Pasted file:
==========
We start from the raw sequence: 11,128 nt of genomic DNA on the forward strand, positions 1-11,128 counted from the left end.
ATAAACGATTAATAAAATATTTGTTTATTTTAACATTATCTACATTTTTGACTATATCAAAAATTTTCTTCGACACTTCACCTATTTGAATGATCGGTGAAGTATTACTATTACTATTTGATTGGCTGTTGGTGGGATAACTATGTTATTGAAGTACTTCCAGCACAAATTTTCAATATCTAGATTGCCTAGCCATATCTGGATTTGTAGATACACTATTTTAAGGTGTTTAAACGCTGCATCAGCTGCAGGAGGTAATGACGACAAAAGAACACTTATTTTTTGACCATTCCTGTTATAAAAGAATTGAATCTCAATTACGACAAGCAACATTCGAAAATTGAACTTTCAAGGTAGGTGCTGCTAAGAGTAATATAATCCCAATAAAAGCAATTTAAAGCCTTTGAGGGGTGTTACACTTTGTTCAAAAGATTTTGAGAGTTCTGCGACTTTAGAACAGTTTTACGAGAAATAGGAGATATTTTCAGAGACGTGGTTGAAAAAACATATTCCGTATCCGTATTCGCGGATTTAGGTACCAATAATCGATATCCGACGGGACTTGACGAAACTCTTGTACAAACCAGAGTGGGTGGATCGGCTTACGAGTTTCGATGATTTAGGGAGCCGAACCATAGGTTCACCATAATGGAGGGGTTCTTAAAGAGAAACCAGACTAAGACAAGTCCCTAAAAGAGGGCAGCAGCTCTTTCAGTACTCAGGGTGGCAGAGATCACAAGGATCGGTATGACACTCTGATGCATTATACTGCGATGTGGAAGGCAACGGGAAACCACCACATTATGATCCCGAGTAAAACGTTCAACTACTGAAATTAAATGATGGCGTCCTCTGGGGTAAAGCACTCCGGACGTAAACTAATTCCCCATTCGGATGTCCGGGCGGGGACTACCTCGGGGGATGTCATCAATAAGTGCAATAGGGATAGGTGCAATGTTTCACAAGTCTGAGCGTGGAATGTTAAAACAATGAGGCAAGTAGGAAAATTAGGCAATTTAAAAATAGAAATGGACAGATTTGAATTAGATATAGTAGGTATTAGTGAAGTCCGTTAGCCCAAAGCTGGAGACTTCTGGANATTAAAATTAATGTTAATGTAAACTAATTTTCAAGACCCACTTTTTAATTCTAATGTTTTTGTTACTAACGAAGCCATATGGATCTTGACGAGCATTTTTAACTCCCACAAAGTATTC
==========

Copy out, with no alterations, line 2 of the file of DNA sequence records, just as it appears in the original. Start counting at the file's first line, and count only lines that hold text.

ATAAACGATTAATAAAATATTTGTTTATTTTAACATTATCTACATTTTTGACTATATCAAAAATTTTCTTCGACACTTCACCTATTTGAATGATCGGTGAAGTATTACTATTACTATTTGATTGGCTGTTGGTGGGATAACTATGTTATTGAAGTACTTCCAGCACAAATTTTCAATATCTAGATTGCCTAGCCATATCTGGATTTGTAGATACACTATTTTAAGGTGTTTAAACGCTGCATCAGCTGCAGGAGGTAATGACGACAAAAGAACACTTATTTTTTGACCATTCCTGTTATAAAAGAATTGAATCTCAATTACGACAAGCAACATTCGAAAATTGAACTTTCAAGGTAGGTGCTGCTAAGAGTAATATAATCCCAATAAAAGCAATTTAAAGCCTTTGAGGGGTGTTACACTTTGTTCAAAAGATTTTGAGAGTTCTGCGACTTTAGAACAGTTTTACGAGAAATAGGAGATATTTTCAGAGACGTGGTTGAAAAAACATATTCCGTATCCGTATTCGCGGATTTAGGTACCAATAATCGATATCCGACGGGACTTGACGAAACTCTTGTACAAACCAGAGTGGGTGGATCGGCTTACGAGTTTCGATGATTTAGGGAGCCGAACCATAGGTTCACCATAATGGAGGGGTTCTTAAAGAGAAACCAGACTAAGACAAGTCCCTAAAAGAGGGCAGCAGCTCTTTCAGTACTCAGGGTGGCAGAGATCACAAGGATCGGTATGACACTCTGATGCATTATACTGCGATGTGGAAGGCAACGGGAAACCACCACATTATGATCCCGAGTAAAACGTTCAACTACTGAAATTAAATGATGGCGTCCTCTGGGGTAAAGCACTCCGGACGTAAACTAATTCCCCATTCGGATGTCCGGGCGGGGACTACCTCGGGGGATGTCATCAATAAGTGCAATAGGGATAGGTGCAATGTTTCACAAGTCTGAGCGTGGAATGTTAAAACAATGAGGCAAGTAGGAAAATTAGGCAATTTAAAAATAGAAATGGACAGATTTGAATTAGATATAGTAGGTATTAGTGAAGTCCGTTAGCCCAAAGCTGGAGACTTCTGGANATTAAAATTAATGTTAATGTAAACTAATTTTCAAGACCCACTTTTTAATTCTAATGTTTTTGTTACTAACGAAGCCATATGGATCTTGACGAGCATTTTTAACTCCCACAAAGTATTC